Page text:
Over at HuffPost, Sharon Block details how even though Silicon Valley is finally beginning to address issues of sexual harassment and gender and racial bias, low-wage workers of all genders and races are still getting left behind. She argues that “the most important explanation for why Uber and similar companies feel free to ignore the plight of their low-wage nonprofessional workers is their lack of bargaining power.” But she also details why there may be hope on the horizon for low-wage workers, and why Uber’s new CEO, Dara Khosrowshahi, should use the company’s lightening-rod status to better working conditions for not just its corporate employees, but also its drivers.
Owning a taxi medallion once “seemed a guaranteed route to financial security, something that was more tangible and reliable than the stock market since people hailed cabs in good times and bad. Generations of new immigrants toiled away for years to earn enough to buy a coveted medallion. Those who had them took pride in them, and viewed them as their retirement fund.” The New York Times looks at the personal price taxi drivers are paying for the rise of Uber and other ride-hailing apps – for some, the American dream turned into a nightmare.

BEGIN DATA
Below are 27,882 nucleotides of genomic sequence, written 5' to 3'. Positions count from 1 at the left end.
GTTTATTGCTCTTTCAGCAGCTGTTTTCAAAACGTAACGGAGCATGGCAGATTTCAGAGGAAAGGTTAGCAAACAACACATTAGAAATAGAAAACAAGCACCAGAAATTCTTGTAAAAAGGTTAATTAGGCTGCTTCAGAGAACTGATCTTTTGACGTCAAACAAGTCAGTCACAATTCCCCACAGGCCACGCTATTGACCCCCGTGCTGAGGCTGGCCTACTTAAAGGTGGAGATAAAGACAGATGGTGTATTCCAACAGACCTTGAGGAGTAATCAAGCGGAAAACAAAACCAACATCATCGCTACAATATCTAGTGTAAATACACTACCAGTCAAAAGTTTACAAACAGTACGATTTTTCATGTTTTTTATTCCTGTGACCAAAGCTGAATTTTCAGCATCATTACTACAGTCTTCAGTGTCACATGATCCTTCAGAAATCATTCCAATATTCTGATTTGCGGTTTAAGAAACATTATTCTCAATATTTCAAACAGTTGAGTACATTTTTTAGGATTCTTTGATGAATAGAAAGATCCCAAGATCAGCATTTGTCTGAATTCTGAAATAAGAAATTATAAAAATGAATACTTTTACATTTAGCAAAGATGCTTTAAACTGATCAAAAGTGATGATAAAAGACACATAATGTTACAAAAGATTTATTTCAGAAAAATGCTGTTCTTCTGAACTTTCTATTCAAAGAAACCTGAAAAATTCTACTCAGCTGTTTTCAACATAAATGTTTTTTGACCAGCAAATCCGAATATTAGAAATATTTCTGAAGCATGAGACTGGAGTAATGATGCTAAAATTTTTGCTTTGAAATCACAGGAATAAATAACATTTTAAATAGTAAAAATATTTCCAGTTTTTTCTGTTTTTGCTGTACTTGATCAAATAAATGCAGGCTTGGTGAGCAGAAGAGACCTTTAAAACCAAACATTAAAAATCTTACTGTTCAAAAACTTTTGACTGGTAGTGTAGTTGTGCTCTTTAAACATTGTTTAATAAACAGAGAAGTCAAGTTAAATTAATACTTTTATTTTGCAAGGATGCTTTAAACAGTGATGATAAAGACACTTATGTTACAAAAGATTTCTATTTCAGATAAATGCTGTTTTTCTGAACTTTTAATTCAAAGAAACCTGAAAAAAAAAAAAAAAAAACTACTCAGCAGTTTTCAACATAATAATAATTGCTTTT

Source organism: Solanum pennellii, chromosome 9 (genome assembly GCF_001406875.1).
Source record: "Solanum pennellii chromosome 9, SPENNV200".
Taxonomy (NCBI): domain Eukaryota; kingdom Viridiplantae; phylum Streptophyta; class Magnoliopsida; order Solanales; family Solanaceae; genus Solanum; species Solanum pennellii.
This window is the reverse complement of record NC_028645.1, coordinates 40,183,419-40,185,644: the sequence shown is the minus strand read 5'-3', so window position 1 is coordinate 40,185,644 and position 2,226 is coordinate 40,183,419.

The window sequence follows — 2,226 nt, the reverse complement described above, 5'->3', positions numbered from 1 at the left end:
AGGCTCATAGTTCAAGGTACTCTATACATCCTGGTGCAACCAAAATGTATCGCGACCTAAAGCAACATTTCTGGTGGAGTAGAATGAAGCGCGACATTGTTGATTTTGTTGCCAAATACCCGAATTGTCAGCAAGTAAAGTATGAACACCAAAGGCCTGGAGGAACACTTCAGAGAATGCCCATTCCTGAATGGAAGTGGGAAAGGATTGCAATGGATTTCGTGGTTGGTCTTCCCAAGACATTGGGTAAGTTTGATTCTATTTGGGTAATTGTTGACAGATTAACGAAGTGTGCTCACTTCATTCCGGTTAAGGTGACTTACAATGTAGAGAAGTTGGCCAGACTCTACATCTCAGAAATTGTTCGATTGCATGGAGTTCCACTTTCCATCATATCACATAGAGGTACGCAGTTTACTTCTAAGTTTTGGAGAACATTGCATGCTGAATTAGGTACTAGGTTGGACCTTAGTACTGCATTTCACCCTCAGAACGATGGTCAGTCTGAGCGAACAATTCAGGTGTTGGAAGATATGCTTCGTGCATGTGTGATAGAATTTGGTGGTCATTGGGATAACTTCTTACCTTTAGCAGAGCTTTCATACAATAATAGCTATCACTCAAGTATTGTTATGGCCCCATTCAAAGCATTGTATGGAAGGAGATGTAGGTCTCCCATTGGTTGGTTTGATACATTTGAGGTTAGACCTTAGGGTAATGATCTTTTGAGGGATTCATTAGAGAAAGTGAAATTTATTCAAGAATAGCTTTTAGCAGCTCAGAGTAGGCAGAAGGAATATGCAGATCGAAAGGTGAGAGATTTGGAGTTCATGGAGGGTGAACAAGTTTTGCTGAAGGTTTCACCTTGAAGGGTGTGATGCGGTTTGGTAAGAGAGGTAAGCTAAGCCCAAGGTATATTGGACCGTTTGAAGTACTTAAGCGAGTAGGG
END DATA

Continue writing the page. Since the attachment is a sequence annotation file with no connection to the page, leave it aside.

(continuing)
A manager of a Pizza Hut in the path of Hurricane Irma is facing public scrutiny for posting a policy for employees that limited their ability to evacuate before the storm hit. The policy dictated that employees could not evacuate more than 24 hours before the storm and had to return within 72 hours. “Failure to show for these shifts, regardless of reason, will be considered a no call/no show and documentation will be issued,” the policy read. Legally, workers fleeing Irma could very well end up fired for not showing up to work during the storm.
And as both Texas and Florida look to rebuild in the coming months, workers’ safety experts worry that laborers will be exploited and placed into dangerous situations like many were after Hurricane Katrina. Studies after Hurricane Katrina found that wage theft and unhealthy working conditions were rampant and that undocumented workers were particularly vulnerable. The Trump administration’s proposals to cut funding to OSHA and increase deportations of undocumented immigrants may exacerbate exploitation of day laborers.
The Outline looks at how job postings requesting a “neutral accent” are probably illegal because they discriminate against applicants based on national origin.